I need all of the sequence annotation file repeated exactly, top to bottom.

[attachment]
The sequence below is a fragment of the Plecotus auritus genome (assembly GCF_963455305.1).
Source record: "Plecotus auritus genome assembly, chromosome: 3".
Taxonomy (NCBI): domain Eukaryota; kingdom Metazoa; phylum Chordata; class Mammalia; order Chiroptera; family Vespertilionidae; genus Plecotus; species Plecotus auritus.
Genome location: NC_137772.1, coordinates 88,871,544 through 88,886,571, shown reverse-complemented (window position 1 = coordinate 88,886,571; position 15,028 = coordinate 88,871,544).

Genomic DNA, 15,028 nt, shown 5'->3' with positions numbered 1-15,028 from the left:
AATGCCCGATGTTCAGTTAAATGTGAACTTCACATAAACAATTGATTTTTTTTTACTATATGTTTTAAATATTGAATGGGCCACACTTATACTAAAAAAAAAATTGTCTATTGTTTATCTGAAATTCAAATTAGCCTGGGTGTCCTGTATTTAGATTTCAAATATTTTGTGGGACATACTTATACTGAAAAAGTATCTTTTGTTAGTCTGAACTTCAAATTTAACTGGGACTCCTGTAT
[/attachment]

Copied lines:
The sequence below is a fragment of the Plecotus auritus genome (assembly GCF_963455305.1).
Source record: "Plecotus auritus genome assembly, chromosome: 3".
Taxonomy (NCBI): domain Eukaryota; kingdom Metazoa; phylum Chordata; class Mammalia; order Chiroptera; family Vespertilionidae; genus Plecotus; species Plecotus auritus.
Genome location: NC_137772.1, coordinates 88,871,544 through 88,886,571, shown reverse-complemented (window position 1 = coordinate 88,886,571; position 15,028 = coordinate 88,871,544).

Genomic DNA, 15,028 nt, shown 5'->3' with positions numbered 1-15,028 from the left:
AATGCCCGATGTTCAGTTAAATGTGAACTTCACATAAACAATTGATTTTTTTTTACTATATGTTTTAAATATTGAATGGGCCACACTTATACTAAAAAAAAAATTGTCTATTGTTTATCTGAAATTCAAATTAGCCTGGGTGTCCTGTATTTAGATTTCAAATATTTTGTGGGACATACTTATACTGAAAAAGTATCTTTTGTTAGTCTGAACTTCAAATTTAACTGGGACTCCTGTAT